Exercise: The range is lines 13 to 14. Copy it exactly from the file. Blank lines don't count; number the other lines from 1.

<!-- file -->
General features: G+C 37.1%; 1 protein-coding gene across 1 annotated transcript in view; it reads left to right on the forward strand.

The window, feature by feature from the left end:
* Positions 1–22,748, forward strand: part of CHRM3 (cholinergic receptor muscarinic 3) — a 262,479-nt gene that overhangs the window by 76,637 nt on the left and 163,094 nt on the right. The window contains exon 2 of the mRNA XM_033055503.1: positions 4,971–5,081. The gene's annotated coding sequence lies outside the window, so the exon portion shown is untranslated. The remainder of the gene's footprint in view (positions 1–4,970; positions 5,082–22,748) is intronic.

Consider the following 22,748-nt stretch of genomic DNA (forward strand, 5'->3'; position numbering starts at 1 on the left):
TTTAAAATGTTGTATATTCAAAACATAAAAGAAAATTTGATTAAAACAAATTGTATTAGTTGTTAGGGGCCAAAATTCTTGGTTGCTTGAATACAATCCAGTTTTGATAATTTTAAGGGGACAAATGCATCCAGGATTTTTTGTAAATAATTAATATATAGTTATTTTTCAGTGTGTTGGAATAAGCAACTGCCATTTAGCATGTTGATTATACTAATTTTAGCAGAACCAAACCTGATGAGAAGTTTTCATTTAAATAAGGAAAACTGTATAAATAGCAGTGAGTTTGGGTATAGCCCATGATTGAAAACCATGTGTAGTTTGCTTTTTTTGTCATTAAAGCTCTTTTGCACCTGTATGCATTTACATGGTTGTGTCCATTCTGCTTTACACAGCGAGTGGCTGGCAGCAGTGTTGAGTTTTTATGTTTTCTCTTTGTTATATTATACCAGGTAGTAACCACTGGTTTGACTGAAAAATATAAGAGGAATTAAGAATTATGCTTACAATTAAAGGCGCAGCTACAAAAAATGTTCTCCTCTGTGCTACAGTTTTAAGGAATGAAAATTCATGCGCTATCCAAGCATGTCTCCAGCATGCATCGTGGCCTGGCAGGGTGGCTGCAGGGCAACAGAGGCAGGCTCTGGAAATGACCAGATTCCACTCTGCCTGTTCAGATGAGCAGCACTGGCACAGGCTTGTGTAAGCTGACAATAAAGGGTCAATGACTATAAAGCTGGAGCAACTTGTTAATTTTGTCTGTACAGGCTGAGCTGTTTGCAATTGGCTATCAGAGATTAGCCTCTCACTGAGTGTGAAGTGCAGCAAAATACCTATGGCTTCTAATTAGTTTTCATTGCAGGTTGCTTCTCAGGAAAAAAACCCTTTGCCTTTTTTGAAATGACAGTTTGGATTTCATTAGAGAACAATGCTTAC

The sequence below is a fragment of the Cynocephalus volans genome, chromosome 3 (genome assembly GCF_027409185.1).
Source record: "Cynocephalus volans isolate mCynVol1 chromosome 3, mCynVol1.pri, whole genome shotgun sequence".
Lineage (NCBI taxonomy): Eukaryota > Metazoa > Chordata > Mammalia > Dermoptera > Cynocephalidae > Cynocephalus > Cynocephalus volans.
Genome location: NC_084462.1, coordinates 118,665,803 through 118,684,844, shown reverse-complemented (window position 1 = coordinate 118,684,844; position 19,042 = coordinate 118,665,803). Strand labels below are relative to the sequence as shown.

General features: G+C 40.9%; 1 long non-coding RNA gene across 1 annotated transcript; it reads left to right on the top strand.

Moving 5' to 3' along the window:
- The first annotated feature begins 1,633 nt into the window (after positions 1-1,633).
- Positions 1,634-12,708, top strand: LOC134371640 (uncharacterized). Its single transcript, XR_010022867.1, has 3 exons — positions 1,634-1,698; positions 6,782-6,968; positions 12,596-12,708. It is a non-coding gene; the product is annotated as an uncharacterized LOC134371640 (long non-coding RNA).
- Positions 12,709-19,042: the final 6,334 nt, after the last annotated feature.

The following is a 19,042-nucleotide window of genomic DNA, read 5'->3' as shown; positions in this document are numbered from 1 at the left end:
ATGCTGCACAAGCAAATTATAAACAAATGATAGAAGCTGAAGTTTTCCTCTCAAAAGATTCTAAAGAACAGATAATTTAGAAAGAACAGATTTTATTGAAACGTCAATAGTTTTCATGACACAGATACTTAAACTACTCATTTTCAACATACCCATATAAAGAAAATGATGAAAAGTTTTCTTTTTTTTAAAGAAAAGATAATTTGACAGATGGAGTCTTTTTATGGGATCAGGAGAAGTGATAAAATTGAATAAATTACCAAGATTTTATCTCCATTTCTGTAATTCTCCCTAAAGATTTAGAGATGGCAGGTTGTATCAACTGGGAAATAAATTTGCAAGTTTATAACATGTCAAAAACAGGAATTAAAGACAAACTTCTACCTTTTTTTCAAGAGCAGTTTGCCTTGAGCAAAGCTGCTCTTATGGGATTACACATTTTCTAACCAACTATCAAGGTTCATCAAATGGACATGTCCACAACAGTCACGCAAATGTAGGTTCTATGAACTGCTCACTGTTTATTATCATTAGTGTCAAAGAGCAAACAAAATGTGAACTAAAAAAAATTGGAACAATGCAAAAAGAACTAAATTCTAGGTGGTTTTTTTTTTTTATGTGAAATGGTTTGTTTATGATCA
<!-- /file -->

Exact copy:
- Positions 1,634-12,708, top strand: LOC134371640 (uncharacterized). Its single transcript, XR_010022867.1, has 3 exons — positions 1,634-1,698; positions 6,782-6,968; positions 12,596-12,708. It is a non-coding gene; the product is annotated as an uncharacterized LOC134371640 (long non-coding RNA).
- Positions 12,709-19,042: the final 6,334 nt, after the last annotated feature.